Despite the junta's best efforts, Aung San Suu Kyi is still an iconic figure
Burma's Senior General Than Shwe faces a dilemma.
He desperately wants to keep his most influential opponent away from the Burmese public, yet he fears the uproar that will ensue if he keeps her locked up.
Than Shwe and his ruling generals have already procrastinated over Aung San Suu Kyi's latest trial. Most court hearings in Burma last a few days at most, but this one has been going on for more than two months.
Now they've stalled again, postponing the verdict until 11 August.
Unlike the other 2,000 political prisoners - whom the Burmese military seem to keep in jail without much thought for public opinion - it is evident that Burma's officials do not know what to do with this demure 64-year-old woman.
Revered and respected
Aung San Suu Kyi is not an ordinary prisoner. As the daughter of Burma's independence hero General Aung San, she was always going to command people's respect.
But as the rightful winner of the country's last democratic elections in 1990 - which the military refused to recognise - she gained credibility in her own right.
John Yettaw's nocturnal swim gave the junta the pretext they wanted
By imprisoning her for so long, the junta has unwittingly given her even more symbolic significance in the eyes of Burmese people.
"An aura has built up around her," said Maung Zarni, a research fellow at the London School of Economics. "The public view her as the conscience of Burmese society."
It is especially important for the military generals that Aung San Suu Kyi is out of the way ahead of the next elections, which they plan to hold in early 2010.
The polls are widely seen as an attempt to legitimise the regime by increasing its democratic credentials.
But in order for this to work to its favour, the generals need to make sure their allies win.
In the 1990 elections, the military miscalculated in a big way - they were trounced by Ms Suu Kyi's party, the National League for Democracy. This time they don't want to take any chances.
When an eccentric American swam to Ms Suu Kyi's lakeside house in his homemade flippers in May, he gave the generals the excuse they were looking for.
By accusing her of breaking the terms of her house arrest because she let her uninvited well-wisher stay the night, they finally had a reason to extend her detention and keep her safely locked away throughout the election process.
But even if the junta find some tenuous legal reason to jail Ms Suu Kyi, or extend the terms of her house arrest, they know they will stoke intense public outrage.
Keeping behind bars a woman who is not only a Nobel Peace Prize laureate but also the world's most famous political detainee is a high-risk strategy.
Burmese people will be angry and upset if she is found guilty, but according to Mung Pi, who runs a blog site for Burmese exiles, the government knows there is not much that people inside the country can actually do to change things.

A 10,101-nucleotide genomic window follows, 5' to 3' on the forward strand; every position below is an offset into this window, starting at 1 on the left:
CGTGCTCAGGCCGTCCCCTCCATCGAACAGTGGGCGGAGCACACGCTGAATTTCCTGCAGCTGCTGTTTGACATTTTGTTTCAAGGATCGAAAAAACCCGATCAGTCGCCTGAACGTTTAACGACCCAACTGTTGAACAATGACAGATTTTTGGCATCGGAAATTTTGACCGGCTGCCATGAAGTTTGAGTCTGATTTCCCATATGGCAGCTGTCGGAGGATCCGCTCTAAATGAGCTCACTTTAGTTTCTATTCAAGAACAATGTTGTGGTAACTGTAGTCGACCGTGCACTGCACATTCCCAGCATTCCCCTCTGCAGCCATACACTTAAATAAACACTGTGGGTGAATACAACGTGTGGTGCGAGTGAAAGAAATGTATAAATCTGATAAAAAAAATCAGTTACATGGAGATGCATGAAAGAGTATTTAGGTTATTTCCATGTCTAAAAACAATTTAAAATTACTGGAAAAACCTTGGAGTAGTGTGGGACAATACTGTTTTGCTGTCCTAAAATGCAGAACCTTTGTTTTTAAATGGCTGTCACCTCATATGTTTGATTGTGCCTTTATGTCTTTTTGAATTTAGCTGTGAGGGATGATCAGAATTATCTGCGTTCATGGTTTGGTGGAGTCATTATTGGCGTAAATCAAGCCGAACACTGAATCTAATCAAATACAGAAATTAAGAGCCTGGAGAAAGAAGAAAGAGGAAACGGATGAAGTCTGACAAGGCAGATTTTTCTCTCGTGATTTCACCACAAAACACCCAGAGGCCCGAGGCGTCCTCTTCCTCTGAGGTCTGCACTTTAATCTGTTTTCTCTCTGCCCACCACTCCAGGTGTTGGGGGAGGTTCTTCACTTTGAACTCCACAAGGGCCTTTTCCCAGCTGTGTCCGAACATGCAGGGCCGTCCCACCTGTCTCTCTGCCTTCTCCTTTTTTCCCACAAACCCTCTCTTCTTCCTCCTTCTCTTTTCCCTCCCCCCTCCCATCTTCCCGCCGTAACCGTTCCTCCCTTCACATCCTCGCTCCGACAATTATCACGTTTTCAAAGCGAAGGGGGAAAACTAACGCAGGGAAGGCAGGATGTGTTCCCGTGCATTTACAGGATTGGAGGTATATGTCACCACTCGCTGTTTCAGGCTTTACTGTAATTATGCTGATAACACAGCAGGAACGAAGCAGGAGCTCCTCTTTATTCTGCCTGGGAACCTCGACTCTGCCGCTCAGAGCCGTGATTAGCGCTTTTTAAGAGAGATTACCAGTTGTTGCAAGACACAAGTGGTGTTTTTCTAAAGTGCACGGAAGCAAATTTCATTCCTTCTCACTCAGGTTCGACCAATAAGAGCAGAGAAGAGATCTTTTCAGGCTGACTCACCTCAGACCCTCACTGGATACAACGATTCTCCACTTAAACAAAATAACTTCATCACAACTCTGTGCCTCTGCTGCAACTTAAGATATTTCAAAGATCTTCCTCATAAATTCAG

"A guilty verdict probably won't lead to large street protests, because people are still suffering from 2007," he said.
In September 2007 large-scale demonstrations led by monks - the most revered sector of society - were brutally quashed by the military, and the opposition movement is still said to be recovering. The generals know that, right now, their opponents do not have the strength to fight back.
Than Shwe did not let Ban Ki-Moon meet Ms Suu Kyi on his trip to Burma
"The opposition movement has the moral backing of the people, but it's whoever controls the streets, not the moral high ground, who matters," said Maung Zarni.
Coping with the indignation of the international community, though, is a different matter.
On the surface, it seems that the Burmese generals are completely intransigent when it comes to the demands of the rest of the world.
They have ignored recent incentives from US Secretary of State Hillary Clinton and refused to let UN Secretary General Ban Ki-Moon meet Aung San Suu Kyi on a recent visit.
They also remain resolutely unswayed by the constant pleas from celebrities and protest marches.
But there are times when the junta does listen to the outside world.
It belatedly reacted to criticism of its handling of the devastating cyclone last year, letting in foreign aid after initially saying it could manage alone.
And if the military really was oblivious to international reaction, it would surely not have bothered to plan elections - no matter how flawed those elections might be.
The lengthy delays in Aung San Suu Kyi's trial are another indication that the recalcitrant generals can sometimes be swayed by foreign influence.
"The regime wants to take its time because of the mounting pressure it's under," a diplomat in Rangoon told reporters.
It is still doubtful the military will take much notice of the West, though. The long years of EU and US sanctions mean that Burma has been thrown into the arms of China and Russia, as well as neighbouring Asian nations.
"When push comes to shove, they can afford to just ignore... what the West thinks. They're backed by China," said Justin Wintel, the author of a book on Aung San Suu Kyi.
And as long as they can rely on China and Russia to veto any major action by the UN Security Council, and their neighbours at the Asean regional forum to do little more than voice occasional disapproval, the generals probably feel there will be no serious ramifications to keeping Aung San Suu Kyi behind bars.
Which is ultimately why most analysts believe that Ms Suu Kyi will be found guilty; the negatives of having her free outweigh the positives.
But even if he does send her to jail, Than Shwe already knows that she is likely to remain his most potent opponent.
She may be out of sight, but someone as iconic as Aung San Suu Kyi will never be out of Burmese minds.